News/Events

I think that communicating about the science we do should become a part of the scientific process. In March 2013 I joined a select group of scientists, journalists, PR representatives, and science writers at a NESCent Catalysis meeting to discuss how to facilitate interactions between those producing science, and those publicizing science, particularly in relation to the topic of evolution.

PUBLIC SCIENCE COMMUNICATION


  • December 2014 - Interviewed about co-organized session, "The X-factor of Complex Disease," at ASHG 2014.
  • November 2014 - Interviewed about bioinformatics research as part of a series with notable bioinformaticians.
  • October 2014 - Interviewed about genomic testing as new resources surface for Phoenix Children's Hospital.
  • October 2014 - Interviewed about Open Access publishing. 
  • October 2014 - Profiled on for "Cracking the (bio)code." - profile here
  • September 2014 - Breaking Bio #65 "Sex chromosomes & Math for Biologists with Dr. Melissa Wilson Sayres" - watch here.
  • April 2014 - "56 different points on the gender spectrum" panel discussion at The Conference on World Affairs - watch here.
  • March 2014 - Interviewed by Maria Armoudian on The Scholar's Circle, NPR, along with Jeremy Nathans, about the X and Y chromosomes. - listen here.
  • January 2014 - Interviewed about Y chromosomes by Jonathan Green of ABC (Australian Broadcasting Company) Radio National. - listen here
  • August 2013 - "Sex, male bias, and degeneration". Invited public lecture hosted by Bay Area Skeptics, Berkeley, CA.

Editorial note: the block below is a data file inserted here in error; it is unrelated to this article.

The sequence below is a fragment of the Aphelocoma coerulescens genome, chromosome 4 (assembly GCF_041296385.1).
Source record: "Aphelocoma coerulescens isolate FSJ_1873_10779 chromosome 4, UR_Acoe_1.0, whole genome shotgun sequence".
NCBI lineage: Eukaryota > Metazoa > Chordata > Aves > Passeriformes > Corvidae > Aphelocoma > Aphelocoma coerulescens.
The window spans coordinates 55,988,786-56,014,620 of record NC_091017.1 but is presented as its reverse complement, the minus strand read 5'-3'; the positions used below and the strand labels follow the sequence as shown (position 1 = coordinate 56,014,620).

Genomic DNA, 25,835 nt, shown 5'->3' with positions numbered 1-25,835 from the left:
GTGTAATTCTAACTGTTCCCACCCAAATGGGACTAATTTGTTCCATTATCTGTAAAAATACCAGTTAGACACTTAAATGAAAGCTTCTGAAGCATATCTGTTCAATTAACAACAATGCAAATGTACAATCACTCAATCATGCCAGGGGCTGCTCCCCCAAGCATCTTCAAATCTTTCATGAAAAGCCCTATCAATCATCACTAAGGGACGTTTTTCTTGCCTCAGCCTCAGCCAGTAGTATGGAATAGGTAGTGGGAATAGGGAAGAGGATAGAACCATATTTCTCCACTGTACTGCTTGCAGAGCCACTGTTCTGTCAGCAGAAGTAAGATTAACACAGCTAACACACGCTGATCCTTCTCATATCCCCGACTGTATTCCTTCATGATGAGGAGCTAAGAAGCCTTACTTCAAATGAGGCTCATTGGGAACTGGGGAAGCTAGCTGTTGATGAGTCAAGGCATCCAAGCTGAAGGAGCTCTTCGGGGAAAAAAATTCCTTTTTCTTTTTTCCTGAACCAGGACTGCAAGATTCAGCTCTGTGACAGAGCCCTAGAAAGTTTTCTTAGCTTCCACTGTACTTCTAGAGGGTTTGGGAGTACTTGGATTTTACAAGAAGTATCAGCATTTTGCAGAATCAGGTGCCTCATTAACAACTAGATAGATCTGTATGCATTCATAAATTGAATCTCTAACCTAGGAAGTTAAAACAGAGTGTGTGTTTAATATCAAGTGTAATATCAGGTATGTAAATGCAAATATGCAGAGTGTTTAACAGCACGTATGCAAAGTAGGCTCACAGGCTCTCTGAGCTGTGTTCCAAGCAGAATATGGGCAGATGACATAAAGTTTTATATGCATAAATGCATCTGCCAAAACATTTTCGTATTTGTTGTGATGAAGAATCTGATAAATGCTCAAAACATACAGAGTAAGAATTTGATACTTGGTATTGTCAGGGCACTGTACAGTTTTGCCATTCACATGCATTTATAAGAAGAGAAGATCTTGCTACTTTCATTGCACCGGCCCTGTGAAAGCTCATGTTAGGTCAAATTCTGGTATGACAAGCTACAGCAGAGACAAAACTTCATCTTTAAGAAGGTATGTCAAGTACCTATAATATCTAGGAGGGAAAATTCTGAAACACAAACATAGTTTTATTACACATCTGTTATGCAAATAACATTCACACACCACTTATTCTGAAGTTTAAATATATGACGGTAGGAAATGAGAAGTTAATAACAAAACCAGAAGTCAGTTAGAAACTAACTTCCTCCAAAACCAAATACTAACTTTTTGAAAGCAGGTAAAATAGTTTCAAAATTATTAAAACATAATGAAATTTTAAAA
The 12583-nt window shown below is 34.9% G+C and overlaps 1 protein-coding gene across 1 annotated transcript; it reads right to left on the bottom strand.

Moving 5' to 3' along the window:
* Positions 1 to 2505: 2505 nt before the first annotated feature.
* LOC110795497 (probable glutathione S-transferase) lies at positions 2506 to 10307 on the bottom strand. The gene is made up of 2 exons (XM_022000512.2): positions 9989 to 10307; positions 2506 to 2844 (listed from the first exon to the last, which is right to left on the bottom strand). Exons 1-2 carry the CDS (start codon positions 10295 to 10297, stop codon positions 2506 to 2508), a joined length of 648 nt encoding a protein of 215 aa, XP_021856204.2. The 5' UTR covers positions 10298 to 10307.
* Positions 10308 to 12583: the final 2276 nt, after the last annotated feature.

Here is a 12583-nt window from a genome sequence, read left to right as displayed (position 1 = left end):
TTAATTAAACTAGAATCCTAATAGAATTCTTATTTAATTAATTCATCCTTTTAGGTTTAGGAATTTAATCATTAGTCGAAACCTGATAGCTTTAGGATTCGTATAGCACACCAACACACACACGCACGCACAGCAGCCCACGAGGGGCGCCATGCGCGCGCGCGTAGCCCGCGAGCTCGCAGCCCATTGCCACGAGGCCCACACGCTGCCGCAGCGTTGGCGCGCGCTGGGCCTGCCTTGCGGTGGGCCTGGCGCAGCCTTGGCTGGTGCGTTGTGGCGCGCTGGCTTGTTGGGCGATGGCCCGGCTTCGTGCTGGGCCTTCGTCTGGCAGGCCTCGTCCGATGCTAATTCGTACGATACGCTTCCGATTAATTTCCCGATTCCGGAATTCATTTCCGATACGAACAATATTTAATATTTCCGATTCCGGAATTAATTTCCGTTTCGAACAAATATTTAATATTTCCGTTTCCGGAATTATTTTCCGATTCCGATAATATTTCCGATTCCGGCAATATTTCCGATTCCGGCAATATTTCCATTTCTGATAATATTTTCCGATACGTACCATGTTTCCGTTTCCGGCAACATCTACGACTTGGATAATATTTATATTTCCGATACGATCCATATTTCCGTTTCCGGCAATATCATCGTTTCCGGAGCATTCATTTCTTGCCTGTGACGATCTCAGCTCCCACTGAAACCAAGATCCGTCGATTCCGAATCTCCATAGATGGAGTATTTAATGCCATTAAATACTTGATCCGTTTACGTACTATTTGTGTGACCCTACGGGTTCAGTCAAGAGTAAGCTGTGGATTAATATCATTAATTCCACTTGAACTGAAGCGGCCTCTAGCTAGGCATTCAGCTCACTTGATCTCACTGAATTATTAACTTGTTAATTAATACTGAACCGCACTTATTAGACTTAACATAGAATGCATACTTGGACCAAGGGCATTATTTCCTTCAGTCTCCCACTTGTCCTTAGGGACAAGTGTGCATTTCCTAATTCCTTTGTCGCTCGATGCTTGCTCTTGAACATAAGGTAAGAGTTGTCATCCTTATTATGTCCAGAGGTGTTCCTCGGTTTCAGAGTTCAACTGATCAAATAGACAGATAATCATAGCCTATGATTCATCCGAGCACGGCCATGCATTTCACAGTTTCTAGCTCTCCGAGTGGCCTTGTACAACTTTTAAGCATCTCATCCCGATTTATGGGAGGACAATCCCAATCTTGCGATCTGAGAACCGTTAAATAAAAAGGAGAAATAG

NEWS COVERAGE


Women caught in a pickle by their own immune systems

June 19, 2019

Women get autoimmune diseases, such as multiple sclerosis, lupus and rheumatoid arthritis, eight times more than men do. On the other hand, women have a smaller risk of getting nonreproductive cancers such as melanoma and colon, kidney and lung cancer. And while there are some exciting developments in cancer treatments, such as immunotherapies, research is showing that women are responding more favorably than men to this type of intervention.  So why is there such a big difference...

ASU appoints world-renowned evolutionary biologist to lead new Biodesign Center

September 6, 2017

Cross-disciplinary center studies key forces behind evolution to empower life sciences The Biodesign Institute at Arizona State University has announced today the appointment of world-renowned evolutionary biologist Michael Lynch, Ph.D., as the director of an ambitious new effort to advance the u­nderstanding of evolution across all scales of life, from whole populations to the key forces at work deep within a cell. The overarching mission of Lynch’s new Biodesign Center for Mechanisms...

Male mutations are driving evolution. How’s that working out?

October 4, 2016

The word mutation conjures many images in the popular mind, virtually all of them negative. Mutations in the human genome cause crippling birth abnormalities and are the source of innumerable genetic diseases, from hemophilia and sickle cell anemia to congenital heart defects and cancer. Mutations, however, are also the engines of change and account for the astonishing diversity of life on earth. They provide the raw material—the clay—from which Nature sculpts the living world. Over...

Happy DNA Day!

April 25, 2016

Students and researchers from the Melissa Wilson Sayres’ lab, of the ASU School of Life Sciences and Biodesign Institute, celebrate national DNA day in style by providing the opportunity to extract DNA from bananas. If you missed out on the fun, you can do your own banana DNA experiment at home with salt, dishwashing soap and rubbing alcohol. April 25 was designated DNA day to celebrate two very important milestones in the history of DNA science. In 1953, James Watson and Francis Crick...